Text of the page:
- Wear shoes that are ventilated. Wear socks and shoes that allow your feet to breathe. Natural materials like cotton, leather, or canvas will allow for more breathability.
- Don’t wear the same shoes every day. Invest in two pairs of athletic shoes to let the sweaty pair dry before you wear them again. Get rid of old shoes—look at it as a great excuse to go shoe shopping.
- Disinfect your shoes and feet every day. Spray your clean, dry feet and your shoes with antifungal spray. You can also sprinkle antifungal powder or use a shoe sterilizer that relies on UV light to kill the fungus.
- Wash your hands and other implements after touching infected nails so you don’t spread the infection to other nails.
Protection and treatment outside your home
- Wear shower shoes or flip flops in communal areas. It’s not just walking through locker rooms barefoot that’s a problem—wear your footwear as you shower.
- The American Podiatric Medical Association recommends not using nail polish on infected toenails.
- Ask your salon about how they sanitize their implements. Metal tools should be sanitized in high-temperature autoclaves, but often they are just allowed to soak in disinfectant. Used pumice stones can also harbor bacteria.
- Buy professional pedicure tools and ask your pedicurist to use your tools. Let him or her know not to cut cuticles, just to push them back. While sharing nail polish at the salon doesn’t seem to be a problem due to the chemicals in the polish, better safe than sorry. Bonus: You can do your own touch-ups if you use your own nail polish.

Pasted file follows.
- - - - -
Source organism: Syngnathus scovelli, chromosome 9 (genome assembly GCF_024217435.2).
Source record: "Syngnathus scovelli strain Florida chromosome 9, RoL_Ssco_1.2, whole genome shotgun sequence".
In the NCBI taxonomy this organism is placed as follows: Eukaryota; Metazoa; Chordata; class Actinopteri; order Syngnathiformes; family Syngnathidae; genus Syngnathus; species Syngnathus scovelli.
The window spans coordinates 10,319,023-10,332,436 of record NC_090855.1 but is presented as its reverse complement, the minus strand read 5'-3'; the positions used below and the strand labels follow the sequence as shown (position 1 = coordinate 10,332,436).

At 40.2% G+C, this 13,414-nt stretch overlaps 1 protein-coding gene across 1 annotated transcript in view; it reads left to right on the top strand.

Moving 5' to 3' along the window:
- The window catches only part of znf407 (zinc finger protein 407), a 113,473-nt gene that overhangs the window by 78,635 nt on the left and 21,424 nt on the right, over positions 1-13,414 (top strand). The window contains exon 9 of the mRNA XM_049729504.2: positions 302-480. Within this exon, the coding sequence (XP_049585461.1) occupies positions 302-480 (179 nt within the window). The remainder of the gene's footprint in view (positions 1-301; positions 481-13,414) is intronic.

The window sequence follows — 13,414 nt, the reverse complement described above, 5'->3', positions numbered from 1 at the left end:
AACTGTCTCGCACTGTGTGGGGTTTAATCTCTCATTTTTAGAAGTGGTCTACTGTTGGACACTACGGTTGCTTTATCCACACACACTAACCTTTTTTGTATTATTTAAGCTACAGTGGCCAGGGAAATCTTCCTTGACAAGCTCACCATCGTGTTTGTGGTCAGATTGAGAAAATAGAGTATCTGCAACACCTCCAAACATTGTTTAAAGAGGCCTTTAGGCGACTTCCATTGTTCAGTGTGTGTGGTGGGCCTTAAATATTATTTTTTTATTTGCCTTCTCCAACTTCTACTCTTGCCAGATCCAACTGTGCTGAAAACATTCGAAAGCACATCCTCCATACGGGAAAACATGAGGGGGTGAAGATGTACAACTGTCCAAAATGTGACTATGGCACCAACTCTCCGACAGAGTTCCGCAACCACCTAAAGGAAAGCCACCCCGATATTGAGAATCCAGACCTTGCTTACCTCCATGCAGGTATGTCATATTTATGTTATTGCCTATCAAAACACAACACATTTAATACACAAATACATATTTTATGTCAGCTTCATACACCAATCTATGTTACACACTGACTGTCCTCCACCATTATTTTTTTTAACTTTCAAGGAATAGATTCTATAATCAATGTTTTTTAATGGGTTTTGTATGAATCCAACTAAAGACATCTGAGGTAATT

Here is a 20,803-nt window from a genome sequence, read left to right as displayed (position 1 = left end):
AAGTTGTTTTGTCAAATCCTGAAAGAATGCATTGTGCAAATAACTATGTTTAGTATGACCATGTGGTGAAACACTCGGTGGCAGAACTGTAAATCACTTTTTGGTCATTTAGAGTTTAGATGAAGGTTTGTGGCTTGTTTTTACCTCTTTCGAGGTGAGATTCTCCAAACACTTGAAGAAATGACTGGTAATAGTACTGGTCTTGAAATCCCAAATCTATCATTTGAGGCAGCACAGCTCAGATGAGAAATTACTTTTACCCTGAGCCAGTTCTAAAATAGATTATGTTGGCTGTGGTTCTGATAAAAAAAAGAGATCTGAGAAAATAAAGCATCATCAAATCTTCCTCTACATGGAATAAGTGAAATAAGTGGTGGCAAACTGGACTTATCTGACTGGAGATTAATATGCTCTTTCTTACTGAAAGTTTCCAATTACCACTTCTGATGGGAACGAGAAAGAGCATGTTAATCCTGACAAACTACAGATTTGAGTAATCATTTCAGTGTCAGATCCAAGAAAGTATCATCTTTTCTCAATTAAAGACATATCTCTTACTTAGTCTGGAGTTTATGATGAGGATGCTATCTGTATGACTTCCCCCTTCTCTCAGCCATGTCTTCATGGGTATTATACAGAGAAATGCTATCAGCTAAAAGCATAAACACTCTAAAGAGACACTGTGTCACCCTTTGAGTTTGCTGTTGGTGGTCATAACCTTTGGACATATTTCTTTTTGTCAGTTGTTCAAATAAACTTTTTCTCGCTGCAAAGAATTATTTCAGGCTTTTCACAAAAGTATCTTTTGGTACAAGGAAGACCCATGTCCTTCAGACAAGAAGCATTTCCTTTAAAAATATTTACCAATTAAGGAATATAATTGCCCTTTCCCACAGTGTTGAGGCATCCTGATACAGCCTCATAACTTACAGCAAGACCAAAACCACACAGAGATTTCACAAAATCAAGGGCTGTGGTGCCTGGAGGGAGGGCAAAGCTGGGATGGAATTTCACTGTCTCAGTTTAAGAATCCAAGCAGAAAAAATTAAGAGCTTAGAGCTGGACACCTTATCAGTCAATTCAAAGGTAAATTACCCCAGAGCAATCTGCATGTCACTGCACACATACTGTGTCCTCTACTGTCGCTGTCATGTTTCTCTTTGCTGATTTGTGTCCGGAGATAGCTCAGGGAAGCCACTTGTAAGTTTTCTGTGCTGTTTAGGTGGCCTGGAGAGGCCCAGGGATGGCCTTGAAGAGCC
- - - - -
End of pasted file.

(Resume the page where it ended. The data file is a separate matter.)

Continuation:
Nail fungus is notoriously difficult to treat. Many over-the-counter medications do not penetrate to the nail bed. Home remedies range from soaking feet in Listerine to using tea tree oil to dabbing Vicks Vaporub. There is no research to back up whether these really work, and meanwhile, your fungus gets worse, and an infection could spread and cause serious complications. The sooner you seek treatment, the better the outcome.
Your best bet is to visit your podiatrist as soon as you suspect an infection, especially if your toenails are discolored, thickened, or misshapen. Treatments depend on the severity of the infection, but they can range from topical or oral medications to laser treatment.
Dr. Nina Coletta has extensive experience treating and curing patients with toenail fungus and athlete’s foot. She will take a culture of the fungus and prescribe the optimal course of treatment for your particular situation. Call our office at 954-452-4590 to set up an appointment today!
Dr. Nina L. Coletta has been practicing Podiatry for over twenty years. Her practice remains on the cutting edge of advancements in Podiatric Medicine, providing state of the art laser treatments, three-dimensional technology to construct custom orthotics and braces, and in-house arterial and venous studies of the lower extremity. From pediatrics to mature adults, her staff provides superior care in a warm, welcoming environment.